to court under heavily-armed
police guard as Bank Lane was
temporarily shut off from the
public around 2pm yesterday.
According to court dockets,
the three, being concerned
together, between Monday, Jan-
uary 16, and Tuesday, January
17, 2006, by means of unlawful
SEE page eight


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Mitchell: public service rules violated by those



acting as FNM candidates 'in everything but name'


THE rules of the public ser-
vice were violated over the past
five years by civil servants who
acted as candidates for the FNM
"in everything but in name",
according to Fox Hill MP Fred
Mitchell.
Speaking at the PLP's mass
rally last night, Mr Mitchell
claimed FNM leader Hubert
Ingraham had promised to
"remove political neutrality"
from the public service. This was
amusing, he said as some gov-
ernment bureaucrats had
already crossed this line.
"By their actions they worked
for the present administration
but certainly in retrospect raised
the suspicion that the whole
time they were working to
undermine the government, sab-
otaging the government at every
turn," he said.
"I won't call names tonight
but you know who they are,"
Mr Mitchell said.
At the FNM mass rally on
Thursday night, Mr Ingraham
said that if elected, his party
would allow public servants to
run for political office and
resume their positions if they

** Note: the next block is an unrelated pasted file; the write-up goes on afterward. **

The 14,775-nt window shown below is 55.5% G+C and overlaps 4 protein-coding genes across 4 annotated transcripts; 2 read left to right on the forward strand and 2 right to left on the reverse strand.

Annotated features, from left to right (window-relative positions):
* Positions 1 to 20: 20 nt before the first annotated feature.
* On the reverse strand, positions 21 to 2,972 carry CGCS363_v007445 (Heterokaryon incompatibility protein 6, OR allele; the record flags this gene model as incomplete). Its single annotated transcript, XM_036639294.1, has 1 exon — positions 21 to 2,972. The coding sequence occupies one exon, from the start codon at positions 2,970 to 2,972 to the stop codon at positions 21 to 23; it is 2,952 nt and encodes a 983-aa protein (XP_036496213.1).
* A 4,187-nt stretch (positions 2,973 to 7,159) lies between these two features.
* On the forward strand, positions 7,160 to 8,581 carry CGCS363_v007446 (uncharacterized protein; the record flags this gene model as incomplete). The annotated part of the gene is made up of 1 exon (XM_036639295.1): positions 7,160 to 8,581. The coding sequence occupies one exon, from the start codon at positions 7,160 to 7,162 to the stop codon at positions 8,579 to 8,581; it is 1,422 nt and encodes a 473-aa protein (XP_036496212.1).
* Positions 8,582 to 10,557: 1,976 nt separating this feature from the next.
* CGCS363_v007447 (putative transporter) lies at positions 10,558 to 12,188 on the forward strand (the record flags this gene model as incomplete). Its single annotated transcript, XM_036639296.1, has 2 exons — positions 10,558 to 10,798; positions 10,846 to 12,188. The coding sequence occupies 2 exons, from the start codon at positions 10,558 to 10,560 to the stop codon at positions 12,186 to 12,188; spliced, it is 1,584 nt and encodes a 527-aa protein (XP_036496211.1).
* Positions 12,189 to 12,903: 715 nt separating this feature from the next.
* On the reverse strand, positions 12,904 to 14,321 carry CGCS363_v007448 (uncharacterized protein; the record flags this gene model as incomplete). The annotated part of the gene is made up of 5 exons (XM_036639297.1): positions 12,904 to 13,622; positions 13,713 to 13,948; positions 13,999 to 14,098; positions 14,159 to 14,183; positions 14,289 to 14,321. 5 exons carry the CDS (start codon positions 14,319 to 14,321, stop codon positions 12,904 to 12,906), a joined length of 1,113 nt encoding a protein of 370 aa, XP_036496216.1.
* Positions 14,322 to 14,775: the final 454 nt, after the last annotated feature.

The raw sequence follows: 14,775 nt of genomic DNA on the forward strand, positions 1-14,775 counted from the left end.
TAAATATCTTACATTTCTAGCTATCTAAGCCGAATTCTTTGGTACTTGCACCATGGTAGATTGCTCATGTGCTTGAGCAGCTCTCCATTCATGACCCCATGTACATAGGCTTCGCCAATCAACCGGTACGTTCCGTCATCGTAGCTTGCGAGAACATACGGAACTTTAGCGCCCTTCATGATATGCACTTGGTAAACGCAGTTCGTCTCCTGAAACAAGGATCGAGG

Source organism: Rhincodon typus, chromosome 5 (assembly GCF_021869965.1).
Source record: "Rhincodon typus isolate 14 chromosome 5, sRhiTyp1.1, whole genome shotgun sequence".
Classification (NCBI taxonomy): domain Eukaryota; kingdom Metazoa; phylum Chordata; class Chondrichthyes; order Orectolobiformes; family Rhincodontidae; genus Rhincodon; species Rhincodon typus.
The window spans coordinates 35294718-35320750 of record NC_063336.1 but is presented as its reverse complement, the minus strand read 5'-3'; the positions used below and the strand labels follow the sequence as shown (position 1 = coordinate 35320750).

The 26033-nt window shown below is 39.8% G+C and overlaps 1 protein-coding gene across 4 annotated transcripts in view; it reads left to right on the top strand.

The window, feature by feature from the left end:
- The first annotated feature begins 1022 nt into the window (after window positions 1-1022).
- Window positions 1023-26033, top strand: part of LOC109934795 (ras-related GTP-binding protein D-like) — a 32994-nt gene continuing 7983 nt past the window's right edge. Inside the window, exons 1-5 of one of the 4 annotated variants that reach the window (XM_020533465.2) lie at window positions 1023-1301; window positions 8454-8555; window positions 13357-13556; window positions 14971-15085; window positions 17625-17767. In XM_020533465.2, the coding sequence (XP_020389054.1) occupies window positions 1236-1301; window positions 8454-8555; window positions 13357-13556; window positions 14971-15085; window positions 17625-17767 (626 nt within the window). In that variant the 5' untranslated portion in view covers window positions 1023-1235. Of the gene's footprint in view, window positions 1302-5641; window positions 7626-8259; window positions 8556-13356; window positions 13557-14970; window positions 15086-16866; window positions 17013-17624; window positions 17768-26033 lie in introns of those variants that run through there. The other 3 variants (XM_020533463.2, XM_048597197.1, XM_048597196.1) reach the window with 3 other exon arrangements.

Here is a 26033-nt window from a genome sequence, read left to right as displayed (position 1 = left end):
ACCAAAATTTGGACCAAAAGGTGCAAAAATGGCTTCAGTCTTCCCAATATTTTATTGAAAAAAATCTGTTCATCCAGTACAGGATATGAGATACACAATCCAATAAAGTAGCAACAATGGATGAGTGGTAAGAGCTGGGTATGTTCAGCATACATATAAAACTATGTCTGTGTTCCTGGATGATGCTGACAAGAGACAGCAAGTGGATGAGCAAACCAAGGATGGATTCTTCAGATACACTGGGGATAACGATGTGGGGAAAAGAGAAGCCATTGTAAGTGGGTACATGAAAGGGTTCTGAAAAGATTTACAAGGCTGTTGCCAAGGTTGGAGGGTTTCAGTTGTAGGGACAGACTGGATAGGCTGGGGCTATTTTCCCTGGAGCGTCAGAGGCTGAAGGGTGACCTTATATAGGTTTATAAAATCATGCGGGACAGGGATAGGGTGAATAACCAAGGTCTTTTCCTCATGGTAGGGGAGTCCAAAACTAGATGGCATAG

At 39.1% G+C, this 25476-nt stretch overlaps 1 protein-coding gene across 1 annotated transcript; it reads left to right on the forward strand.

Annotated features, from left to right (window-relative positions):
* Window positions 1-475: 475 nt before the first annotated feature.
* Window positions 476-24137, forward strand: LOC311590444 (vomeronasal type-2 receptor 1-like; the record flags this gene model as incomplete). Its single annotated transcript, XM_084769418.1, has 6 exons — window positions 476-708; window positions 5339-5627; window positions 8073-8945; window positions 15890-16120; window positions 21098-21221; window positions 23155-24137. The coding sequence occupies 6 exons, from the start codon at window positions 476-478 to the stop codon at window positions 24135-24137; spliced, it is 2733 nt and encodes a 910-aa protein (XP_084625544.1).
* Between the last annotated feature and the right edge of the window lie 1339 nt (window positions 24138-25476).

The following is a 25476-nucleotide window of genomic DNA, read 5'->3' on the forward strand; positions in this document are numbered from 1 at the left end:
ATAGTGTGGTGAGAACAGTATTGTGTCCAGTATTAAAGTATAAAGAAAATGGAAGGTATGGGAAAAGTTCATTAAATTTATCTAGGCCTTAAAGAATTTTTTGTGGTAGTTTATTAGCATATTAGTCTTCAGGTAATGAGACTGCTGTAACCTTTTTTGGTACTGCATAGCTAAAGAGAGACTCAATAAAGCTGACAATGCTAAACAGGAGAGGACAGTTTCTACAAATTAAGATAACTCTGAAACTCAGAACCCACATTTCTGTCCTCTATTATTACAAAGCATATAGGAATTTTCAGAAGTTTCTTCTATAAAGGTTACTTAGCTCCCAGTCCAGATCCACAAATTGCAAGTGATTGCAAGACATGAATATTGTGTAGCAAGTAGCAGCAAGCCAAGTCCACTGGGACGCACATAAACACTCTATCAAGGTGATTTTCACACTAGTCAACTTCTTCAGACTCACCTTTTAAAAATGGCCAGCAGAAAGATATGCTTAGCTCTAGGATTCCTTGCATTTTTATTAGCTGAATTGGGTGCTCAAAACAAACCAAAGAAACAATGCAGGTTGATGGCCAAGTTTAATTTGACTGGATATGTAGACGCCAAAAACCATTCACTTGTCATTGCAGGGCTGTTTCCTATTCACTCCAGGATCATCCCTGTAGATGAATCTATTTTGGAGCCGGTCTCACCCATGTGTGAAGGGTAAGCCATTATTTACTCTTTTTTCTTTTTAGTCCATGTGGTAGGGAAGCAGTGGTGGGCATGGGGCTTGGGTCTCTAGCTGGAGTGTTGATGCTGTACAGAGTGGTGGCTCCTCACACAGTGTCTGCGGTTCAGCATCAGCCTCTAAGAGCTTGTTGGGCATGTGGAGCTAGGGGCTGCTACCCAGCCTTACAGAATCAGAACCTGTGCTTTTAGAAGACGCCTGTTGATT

failed to be elected.
According to Mr Mitchell:


N FOX HILL MP
Fred Mitchell
"The public service already
allows political participation by
its workers. Those in the cate-
gory below $19,000 per annum
are in the politically tree cate-
gory so they can participate in
any activity, except they cannot
hold party office or run for the
House without resigning."
He said those in middle man-
agement are partially restricted


and can only do participate in
politics with permission, "and
then there is the top manage-
ment that is absolutely prohib-
ited."
"So there is no restriction on
politics that needs to be
changed.
"What I believe is that there
ought to be changes in the rules
but not the one proposed by Mr
Ingraham. That is when a gov-
ernment comes into office; it
ought to be able to choose who
it wants as its top managers and
policy advisors; but when the
minister or the government goes
those advisors go with them.
"That is the American system
and I believe it ought to be prac-
ticed here," Mr Mitchell said.
He noted that it was the PLP
government that signed indus-
trial agreements with the BPSU,
the Nurses Union and the
Bahamas Union of Teachers for
the first time.
Mr Mitchell said the PLP also
gave the largest promotions in
the history of the Police Force
and the Defence Force.
"Anyone who wants to be
honest must know that the PLP
is the best to lead this country
and better for the public service
and the reform that is needed
because we are people-focused
and people-oriented," he said.
By contrast, Mr Mitchell said,
the FNM government was char-
acterised by actions like the
summary firing of senior police
officers, "without any thought
for their futures, their children's
education, and their mortgages."
He said of Mr Ingraham: "He
accuses us of hiring persons in
the service, but what he does
not tell you is that we inherited
a disastrous policy of a morato-
rium in hiring left by him which
gutted the fresh entries into the
service and the management
class of the service."





[popII 'l I .Vm In-to
322-2157t~ltfm


* By ALISON LOWE
Tribune Staff Reporter

THE latest FNM radio
advertisement is a "vicious
attempt to poision the minds
of Bahamian voters" and
should be pulled from the air-
waves, said PLP chairman
Raynard Rigby yesterday.
In the advertisement, a clip
of Mr Hubert Ingraham
speaking at a recent rally is